I'm a bit torn on this one. The sign as it appears today is classy, but totally devoid of neon. It used to be a sign for Little Rock Paint & Wallpaper Co., which has been gone for a long time. Even when other businesses were in this building it kept that sign. But recently it changed to this. Here's what it used to look like. Judge for yourself.
Thursday, February 9, 2012
This sign is just a block down from Buice Drugs. Signs from the 1950s and earlier tend to look like this in the last days of their lives. It's sad. Google Streetview from 2007 shows a business called the "Broom Closet" here, but the sign wasn't in much better shape then than now.
Wednesday, February 8, 2012
An excellent old neon sign in the Stift Station neighborhood near downtown Little Rock. The owner, George Wimberly, recently died at age 92 or so. The interior is cleared out and I wonder what will happen to this institution. By the way, it's pronounced like "vice."
More photos from Stift Station to follow. A bit of background after the jump.
Tuesday, February 7, 2012
One of the more characteristic architectural details on any building in downtown Little Rock. There's four of those guys on the Centre Place building, and I bet they've been holding up those columns for at least 100 years. Rough work.
Monday, February 6, 2012
Wednesday, February 1, 2012
|Note: Haircuts, 35 cents.|
Continuing through the Argenta Historic District, we come to one landmark that left us years ago. The Rialto Theater shares a name with another one of my favorite places. This art deco beauty was torn down in the 1970s or 1980s as part of what they called "urban renewal" (my fist). Guess what's in it's place these days.
Tuesday, January 31, 2012
Downtown North Little Rock's old fire station. Abandoned for years, it was purchased by the city and renovated to serve as the William F. Laman Library and the headquarters of the North Little Rock History Commission. They even replaced the old fire poles!
Aside: I actually visited the NLR History Commission today, and the director, Sandra Taylor Smith, told me a little more about the Baker house with its amazing tower. Turns out that story I told wasn't exactly true - a black man was probably driven out of his house in the late 19th century, but it took place at a different house (which is also amazing). I'll probably blog about that later.
Monday, January 30, 2012
|Google Map. Open in a new tab for super-size.|
Little Rock, my city. From the Arkansas River, 1910. Very little of this scene still exists today. The Capital Hotel is a notable survivor and its roof can be seen behind the flat water tower just right of center. Also quite visible are the painted ads that would today be ghost signs.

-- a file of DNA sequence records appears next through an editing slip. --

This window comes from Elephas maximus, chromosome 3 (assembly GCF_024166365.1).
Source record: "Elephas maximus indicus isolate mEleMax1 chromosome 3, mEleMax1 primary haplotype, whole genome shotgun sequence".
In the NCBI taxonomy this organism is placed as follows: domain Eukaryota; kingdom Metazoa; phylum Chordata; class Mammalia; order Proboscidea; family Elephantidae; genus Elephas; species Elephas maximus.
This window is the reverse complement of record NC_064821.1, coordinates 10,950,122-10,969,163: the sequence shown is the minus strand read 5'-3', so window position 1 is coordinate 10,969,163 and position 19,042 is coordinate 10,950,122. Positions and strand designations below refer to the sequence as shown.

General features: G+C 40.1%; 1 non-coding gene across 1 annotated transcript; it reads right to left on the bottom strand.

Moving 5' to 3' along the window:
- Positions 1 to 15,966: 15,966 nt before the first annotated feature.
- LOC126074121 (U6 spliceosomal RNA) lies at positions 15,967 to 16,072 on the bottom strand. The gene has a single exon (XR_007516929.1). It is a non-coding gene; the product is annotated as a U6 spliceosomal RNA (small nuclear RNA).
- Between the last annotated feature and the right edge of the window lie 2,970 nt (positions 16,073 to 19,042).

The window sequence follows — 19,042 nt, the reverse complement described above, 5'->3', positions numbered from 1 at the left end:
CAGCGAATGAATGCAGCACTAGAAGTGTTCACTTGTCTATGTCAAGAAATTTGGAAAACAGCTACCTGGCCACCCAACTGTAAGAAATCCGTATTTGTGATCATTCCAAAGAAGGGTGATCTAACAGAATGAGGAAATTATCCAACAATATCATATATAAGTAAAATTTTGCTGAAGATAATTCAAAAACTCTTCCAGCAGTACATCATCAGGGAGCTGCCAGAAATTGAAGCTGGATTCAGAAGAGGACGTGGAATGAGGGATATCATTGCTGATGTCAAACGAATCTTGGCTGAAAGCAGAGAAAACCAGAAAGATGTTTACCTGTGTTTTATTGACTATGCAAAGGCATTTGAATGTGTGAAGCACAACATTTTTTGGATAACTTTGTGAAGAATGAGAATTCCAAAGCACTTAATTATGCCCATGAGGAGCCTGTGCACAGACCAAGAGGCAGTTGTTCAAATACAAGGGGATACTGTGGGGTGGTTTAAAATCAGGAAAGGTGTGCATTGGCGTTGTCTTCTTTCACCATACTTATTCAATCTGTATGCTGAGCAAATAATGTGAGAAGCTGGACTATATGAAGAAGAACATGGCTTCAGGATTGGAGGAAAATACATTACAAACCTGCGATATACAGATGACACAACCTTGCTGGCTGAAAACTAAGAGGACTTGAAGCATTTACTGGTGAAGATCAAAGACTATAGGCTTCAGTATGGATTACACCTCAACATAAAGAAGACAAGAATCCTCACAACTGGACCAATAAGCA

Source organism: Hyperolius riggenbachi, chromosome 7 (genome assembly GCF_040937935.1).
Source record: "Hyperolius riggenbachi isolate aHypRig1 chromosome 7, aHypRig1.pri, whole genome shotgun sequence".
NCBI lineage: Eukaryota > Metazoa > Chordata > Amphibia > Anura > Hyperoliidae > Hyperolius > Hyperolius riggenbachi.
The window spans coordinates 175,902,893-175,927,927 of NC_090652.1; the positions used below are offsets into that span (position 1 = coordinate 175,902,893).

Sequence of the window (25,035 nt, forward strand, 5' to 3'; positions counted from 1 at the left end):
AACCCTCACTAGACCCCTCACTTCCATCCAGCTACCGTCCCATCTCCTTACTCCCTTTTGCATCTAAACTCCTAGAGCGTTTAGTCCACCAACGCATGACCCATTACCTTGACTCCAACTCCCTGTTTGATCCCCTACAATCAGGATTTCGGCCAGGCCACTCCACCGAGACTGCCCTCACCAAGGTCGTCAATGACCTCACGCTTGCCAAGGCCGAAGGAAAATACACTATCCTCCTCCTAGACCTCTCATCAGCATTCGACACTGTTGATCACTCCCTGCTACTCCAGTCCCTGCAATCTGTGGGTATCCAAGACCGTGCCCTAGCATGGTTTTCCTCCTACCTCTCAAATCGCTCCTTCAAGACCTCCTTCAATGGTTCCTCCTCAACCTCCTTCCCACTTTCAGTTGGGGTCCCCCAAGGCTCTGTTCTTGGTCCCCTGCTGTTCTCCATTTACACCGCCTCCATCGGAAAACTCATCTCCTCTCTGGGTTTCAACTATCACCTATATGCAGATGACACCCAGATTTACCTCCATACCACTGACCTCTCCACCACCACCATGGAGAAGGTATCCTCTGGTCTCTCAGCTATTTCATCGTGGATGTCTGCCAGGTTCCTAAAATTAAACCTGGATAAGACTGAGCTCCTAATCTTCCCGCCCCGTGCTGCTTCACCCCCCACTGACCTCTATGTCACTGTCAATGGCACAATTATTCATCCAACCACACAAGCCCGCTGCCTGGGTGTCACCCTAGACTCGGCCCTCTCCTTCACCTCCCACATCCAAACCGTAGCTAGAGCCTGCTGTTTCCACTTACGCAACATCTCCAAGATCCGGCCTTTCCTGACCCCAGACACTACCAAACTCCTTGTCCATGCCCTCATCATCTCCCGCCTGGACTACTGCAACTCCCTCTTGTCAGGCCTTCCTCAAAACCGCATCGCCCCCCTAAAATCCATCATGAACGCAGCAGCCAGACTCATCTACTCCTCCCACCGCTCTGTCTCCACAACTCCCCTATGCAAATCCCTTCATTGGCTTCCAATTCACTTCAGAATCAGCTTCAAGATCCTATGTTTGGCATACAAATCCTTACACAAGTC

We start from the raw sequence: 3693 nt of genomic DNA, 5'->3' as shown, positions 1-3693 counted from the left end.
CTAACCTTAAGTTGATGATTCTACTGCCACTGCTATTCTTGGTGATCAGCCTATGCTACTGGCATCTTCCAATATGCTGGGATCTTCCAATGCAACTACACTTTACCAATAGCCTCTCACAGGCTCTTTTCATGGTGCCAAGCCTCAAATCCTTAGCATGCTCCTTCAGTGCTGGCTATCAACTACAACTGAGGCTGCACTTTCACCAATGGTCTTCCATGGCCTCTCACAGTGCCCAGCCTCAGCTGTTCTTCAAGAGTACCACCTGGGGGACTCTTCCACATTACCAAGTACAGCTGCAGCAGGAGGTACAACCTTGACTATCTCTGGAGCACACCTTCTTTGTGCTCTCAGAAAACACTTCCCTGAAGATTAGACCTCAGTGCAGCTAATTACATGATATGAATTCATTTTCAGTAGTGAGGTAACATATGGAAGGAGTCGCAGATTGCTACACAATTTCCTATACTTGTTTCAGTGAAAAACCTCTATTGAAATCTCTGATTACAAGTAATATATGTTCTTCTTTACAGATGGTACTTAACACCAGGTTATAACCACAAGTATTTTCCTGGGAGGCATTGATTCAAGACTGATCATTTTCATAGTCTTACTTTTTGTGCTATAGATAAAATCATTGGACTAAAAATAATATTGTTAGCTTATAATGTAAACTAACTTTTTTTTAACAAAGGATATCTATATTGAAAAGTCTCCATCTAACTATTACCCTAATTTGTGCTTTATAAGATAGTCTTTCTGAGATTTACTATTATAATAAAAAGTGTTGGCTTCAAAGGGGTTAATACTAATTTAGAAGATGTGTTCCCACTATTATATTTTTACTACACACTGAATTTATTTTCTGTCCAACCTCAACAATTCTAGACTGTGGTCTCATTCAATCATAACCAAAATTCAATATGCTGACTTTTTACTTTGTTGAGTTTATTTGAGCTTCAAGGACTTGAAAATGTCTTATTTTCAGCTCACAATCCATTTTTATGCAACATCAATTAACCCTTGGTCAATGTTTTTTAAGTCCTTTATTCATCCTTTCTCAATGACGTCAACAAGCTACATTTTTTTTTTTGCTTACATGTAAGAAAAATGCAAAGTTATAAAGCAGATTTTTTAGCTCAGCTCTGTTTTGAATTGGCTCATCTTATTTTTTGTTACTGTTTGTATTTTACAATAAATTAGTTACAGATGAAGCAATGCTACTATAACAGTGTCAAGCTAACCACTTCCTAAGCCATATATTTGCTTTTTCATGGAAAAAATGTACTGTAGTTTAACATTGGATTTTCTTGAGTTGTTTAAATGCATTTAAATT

Image courtesy of Shorpy.
Friday, January 27, 2012
|Downtown North Little Rock|
Argenta Drug Co. has been in North Little Rock since 1885 or so and still operates as a drugstore. The sign is in sad shape and I don't think the neon is still functional, but it's a great example of an art form that has all but vanished in the 21st century.
Thursday, January 26, 2012
|Someone caught a big time fish.|
Lots of forlorn places.
This isn't one of them.
Wednesday, January 25, 2012
If, for some reason, you're ever curious as to how old a building is, and you have no resource other than your eyes, there are two good places to look. A lot of buildings have a cornerstone with detailed information. Failing that, check the top of the facade - like above, you might see the name of the original owner and the date it was built.
By the way: Tomorrow is my 100th post, and I've got something special in store. Stay tuned...
Tuesday, January 24, 2012
The Baker House was built around 1899 in downtown North Little Rock. Want to know how racist Arkansas was? The house was built for a man from the north, but when he came down here, he wasn't allowed to live in it - because he was black. If I were him I would have burned down the whole city.
Monday, January 23, 2012
The mission-style Owens Building was built in 1928 as a funeral home. I believe it is currently home to law offices. The wires you can see in the photo means the River Rail streetcar goes right by its front door.
Friday, January 20, 2012
Thursday, January 19, 2012
"The Standard" is a restaurant in an ornate, 1840s Italianate townhouse to the left of this sign - apparently Nashville's only remaining of its kind (Photos). It looks to me like there's an older ad underneath the Standard one. The Sears sign from yesterday is on the other side of this building.
Wednesday, January 18, 2012
Tuesday, January 17, 2012
Finally, one day, I convinced some people to take me out there and solve the mystery.
Monday, January 16, 2012
Friday, January 13, 2012
Thursday, January 12, 2012
Wednesday, January 11, 2012
Tuesday, January 10, 2012
Sunday, January 8, 2012
Established in 1819, The Arkansas Gazette was the oldest newspaper west of the Mississippi until it was absorbed into the Arkansas Democrat in 1991. Many of my coworkers are former Gazette writers and I have been assured that the atmosphere there during its last years was...not pleasant. The building is now used for a charter school.
Friday, January 6, 2012
Thursday, January 5, 2012
We now exit our exploration of Main Street. I'm guessing this building's name, as "Urquhart" is chiseled over the entrance. The architecture is beautiful, and I suppose whoever the Urquharts were, they had some power.
Another photo after the jump.